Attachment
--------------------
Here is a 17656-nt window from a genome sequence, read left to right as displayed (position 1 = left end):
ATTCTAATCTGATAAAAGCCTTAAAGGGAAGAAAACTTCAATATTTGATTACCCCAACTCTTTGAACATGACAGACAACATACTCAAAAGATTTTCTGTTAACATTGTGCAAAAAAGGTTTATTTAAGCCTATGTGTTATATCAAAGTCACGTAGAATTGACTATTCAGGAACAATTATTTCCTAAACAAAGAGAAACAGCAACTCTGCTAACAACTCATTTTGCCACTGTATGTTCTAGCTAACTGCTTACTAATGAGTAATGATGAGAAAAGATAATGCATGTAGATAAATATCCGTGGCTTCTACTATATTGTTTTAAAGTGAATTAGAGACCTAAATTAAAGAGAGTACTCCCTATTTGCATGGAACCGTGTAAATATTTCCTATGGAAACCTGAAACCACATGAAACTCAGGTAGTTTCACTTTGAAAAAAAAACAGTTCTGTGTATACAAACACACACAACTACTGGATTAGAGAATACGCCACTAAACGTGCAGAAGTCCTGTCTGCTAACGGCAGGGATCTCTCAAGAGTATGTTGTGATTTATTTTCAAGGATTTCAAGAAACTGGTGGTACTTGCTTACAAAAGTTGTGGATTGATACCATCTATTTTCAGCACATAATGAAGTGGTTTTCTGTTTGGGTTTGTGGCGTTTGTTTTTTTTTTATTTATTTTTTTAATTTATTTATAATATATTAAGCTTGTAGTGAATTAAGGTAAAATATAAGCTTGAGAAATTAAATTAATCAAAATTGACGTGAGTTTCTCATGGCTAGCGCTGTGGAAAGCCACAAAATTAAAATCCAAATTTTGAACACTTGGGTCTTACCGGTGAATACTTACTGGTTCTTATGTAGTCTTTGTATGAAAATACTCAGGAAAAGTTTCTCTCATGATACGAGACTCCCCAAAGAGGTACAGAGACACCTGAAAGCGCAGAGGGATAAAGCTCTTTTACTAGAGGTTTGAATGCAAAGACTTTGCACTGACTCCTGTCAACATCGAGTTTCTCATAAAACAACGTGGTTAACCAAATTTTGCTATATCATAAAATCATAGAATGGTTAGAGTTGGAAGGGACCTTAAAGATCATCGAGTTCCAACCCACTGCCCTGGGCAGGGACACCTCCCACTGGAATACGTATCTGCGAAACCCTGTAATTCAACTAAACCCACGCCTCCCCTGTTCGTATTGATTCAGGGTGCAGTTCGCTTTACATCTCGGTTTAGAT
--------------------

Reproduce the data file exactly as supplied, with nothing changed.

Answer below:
Here is a 17656-nt window from a genome sequence, read left to right as displayed (position 1 = left end):
ATTCTAATCTGATAAAAGCCTTAAAGGGAAGAAAACTTCAATATTTGATTACCCCAACTCTTTGAACATGACAGACAACATACTCAAAAGATTTTCTGTTAACATTGTGCAAAAAAGGTTTATTTAAGCCTATGTGTTATATCAAAGTCACGTAGAATTGACTATTCAGGAACAATTATTTCCTAAACAAAGAGAAACAGCAACTCTGCTAACAACTCATTTTGCCACTGTATGTTCTAGCTAACTGCTTACTAATGAGTAATGATGAGAAAAGATAATGCATGTAGATAAATATCCGTGGCTTCTACTATATTGTTTTAAAGTGAATTAGAGACCTAAATTAAAGAGAGTACTCCCTATTTGCATGGAACCGTGTAAATATTTCCTATGGAAACCTGAAACCACATGAAACTCAGGTAGTTTCACTTTGAAAAAAAAACAGTTCTGTGTATACAAACACACACAACTACTGGATTAGAGAATACGCCACTAAACGTGCAGAAGTCCTGTCTGCTAACGGCAGGGATCTCTCAAGAGTATGTTGTGATTTATTTTCAAGGATTTCAAGAAACTGGTGGTACTTGCTTACAAAAGTTGTGGATTGATACCATCTATTTTCAGCACATAATGAAGTGGTTTTCTGTTTGGGTTTGTGGCGTTTGTTTTTTTTTTATTTATTTTTTTAATTTATTTATAATATATTAAGCTTGTAGTGAATTAAGGTAAAATATAAGCTTGAGAAATTAAATTAATCAAAATTGACGTGAGTTTCTCATGGCTAGCGCTGTGGAAAGCCACAAAATTAAAATCCAAATTTTGAACACTTGGGTCTTACCGGTGAATACTTACTGGTTCTTATGTAGTCTTTGTATGAAAATACTCAGGAAAAGTTTCTCTCATGATACGAGACTCCCCAAAGAGGTACAGAGACACCTGAAAGCGCAGAGGGATAAAGCTCTTTTACTAGAGGTTTGAATGCAAAGACTTTGCACTGACTCCTGTCAACATCGAGTTTCTCATAAAACAACGTGGTTAACCAAATTTTGCTATATCATAAAATCATAGAATGGTTAGAGTTGGAAGGGACCTTAAAGATCATCGAGTTCCAACCCACTGCCCTGGGCAGGGACACCTCCCACTGGAATACGTATCTGCGAAACCCTGTAATTCAACTAAACCCACGCCTCCCCTGTTCGTATTGATTCAGGGTGCAGTTCGCTTTACATCTCGGTTTAGAT